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Copyright and Fair Use for Reserves: Public Domain

This guide is an overview of copyright and fair use guidelines for use in electronic and paper reserves.

What is Public Domain?

Public domain works are not restricted by copyright and do not require a license or fee to use. Public domain works may be used freely by everyone.

 

 

Works in Public Domain

There are three main categories of public domain works:

  • Works that automatically enter the public domain upon creation, because they are not copyrightable:
    • Titles, names, short phrases and slogans, familiar symbols, numbers
    • Ideas and facts (e.g., the date of the Gettysburg Address)
    • Processes and systems
    • Government works and documents*
  • Works that have been assigned to the public domain by their creators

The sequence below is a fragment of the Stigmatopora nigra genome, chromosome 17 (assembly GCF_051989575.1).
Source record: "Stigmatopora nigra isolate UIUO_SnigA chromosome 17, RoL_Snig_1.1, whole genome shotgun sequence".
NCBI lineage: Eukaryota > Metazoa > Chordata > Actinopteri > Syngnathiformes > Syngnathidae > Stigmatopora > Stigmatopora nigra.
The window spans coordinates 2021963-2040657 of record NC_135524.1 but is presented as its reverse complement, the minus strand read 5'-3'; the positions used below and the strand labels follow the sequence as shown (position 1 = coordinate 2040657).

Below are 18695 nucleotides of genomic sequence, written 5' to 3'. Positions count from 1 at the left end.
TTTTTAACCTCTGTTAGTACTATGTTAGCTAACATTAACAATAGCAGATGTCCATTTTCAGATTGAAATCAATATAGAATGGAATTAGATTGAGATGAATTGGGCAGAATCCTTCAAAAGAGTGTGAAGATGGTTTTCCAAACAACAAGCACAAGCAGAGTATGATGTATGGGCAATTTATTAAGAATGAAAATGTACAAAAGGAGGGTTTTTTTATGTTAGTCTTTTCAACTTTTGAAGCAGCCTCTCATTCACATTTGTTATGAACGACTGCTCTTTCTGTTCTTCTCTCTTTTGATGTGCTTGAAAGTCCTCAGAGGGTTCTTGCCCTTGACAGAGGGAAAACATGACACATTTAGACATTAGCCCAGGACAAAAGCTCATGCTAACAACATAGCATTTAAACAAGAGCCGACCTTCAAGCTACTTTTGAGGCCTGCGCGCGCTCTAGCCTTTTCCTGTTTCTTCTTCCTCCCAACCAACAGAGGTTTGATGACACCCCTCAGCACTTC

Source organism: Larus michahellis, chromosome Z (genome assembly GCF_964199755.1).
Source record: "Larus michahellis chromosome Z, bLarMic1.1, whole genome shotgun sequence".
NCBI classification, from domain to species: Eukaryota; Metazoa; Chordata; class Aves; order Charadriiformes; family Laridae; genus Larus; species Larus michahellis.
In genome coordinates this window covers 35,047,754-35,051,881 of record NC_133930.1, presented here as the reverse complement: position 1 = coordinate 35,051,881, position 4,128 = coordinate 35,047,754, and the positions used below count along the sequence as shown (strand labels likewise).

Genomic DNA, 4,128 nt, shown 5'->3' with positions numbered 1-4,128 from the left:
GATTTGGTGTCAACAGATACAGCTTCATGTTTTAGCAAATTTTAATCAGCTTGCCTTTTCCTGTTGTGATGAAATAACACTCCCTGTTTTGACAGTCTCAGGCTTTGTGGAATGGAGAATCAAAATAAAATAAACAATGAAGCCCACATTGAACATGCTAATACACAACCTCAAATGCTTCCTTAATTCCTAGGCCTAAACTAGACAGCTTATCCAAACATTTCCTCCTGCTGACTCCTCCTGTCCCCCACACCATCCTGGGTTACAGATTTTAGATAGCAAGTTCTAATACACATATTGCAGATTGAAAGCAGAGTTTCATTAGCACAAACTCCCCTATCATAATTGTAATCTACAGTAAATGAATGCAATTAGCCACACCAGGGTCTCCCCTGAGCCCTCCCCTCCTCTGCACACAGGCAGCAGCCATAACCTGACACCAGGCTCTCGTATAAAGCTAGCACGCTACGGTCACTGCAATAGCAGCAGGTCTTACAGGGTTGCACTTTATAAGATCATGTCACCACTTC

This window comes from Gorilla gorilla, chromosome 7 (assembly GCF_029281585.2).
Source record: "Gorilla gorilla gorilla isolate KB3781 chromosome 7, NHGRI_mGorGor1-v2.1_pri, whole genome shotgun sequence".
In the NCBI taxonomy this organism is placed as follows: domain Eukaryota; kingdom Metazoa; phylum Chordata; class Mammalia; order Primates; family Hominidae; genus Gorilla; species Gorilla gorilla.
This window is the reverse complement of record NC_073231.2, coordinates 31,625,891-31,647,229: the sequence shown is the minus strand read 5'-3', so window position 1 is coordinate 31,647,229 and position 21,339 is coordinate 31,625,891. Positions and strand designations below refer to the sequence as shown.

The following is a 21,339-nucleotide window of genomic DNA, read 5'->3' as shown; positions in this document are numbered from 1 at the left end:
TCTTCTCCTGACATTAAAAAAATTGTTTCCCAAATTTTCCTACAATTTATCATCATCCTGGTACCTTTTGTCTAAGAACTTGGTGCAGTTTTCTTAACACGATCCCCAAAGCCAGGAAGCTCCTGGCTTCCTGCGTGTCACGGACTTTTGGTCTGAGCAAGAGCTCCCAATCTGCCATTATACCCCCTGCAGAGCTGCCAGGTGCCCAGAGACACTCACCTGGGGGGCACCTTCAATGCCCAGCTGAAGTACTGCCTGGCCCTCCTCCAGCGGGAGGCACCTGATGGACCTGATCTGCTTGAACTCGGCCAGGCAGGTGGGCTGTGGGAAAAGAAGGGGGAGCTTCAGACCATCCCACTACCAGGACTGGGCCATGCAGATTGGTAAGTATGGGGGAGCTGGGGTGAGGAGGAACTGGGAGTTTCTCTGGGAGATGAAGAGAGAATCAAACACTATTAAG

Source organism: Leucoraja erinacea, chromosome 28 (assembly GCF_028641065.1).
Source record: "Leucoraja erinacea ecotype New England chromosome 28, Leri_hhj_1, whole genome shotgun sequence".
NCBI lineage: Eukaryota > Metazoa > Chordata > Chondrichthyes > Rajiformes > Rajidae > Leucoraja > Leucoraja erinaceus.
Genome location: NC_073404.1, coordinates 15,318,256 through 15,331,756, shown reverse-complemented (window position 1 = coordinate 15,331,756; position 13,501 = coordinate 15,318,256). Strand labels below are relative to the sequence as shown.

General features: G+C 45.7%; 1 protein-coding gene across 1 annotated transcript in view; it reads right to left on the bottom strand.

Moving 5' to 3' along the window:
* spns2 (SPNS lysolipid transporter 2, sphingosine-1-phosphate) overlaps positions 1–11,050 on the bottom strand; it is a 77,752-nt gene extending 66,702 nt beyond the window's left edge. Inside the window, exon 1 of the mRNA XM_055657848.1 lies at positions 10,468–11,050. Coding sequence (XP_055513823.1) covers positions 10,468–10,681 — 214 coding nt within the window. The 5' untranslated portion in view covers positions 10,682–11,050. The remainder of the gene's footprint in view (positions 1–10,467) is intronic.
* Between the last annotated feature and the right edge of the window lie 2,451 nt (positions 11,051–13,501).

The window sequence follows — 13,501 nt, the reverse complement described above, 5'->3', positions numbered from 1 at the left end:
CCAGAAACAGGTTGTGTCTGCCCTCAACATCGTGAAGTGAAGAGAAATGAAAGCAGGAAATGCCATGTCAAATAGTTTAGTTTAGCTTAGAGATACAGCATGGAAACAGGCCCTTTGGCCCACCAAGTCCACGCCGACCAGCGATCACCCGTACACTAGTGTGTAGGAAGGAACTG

• Works that have entered the public domain because the copyright on them has expired

(* Use of some works, such as ideas and symbols, may be restricted by other laws, such as patent, trademark, or trade secret.)

As a general rule, most works enter the public domain because of old age. This includes any work published in the United States before 1923. Another large block of works are in the public domain because they were published before 1964 and copyright was not renewed. (Renewal was a requirement for works published before 1978.) 

In general, works published after 1977 will not fall into the public domain until 70 years after the death of author, or, for corporate works, anonymous works, or works for hire, 95 years from the date of publication or 120 years from the date of creation, whichever expires first.

Use the Copyright Slider Tool to determine if a work is still procotected by Copyright.

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Rosemary Burgos-Mira
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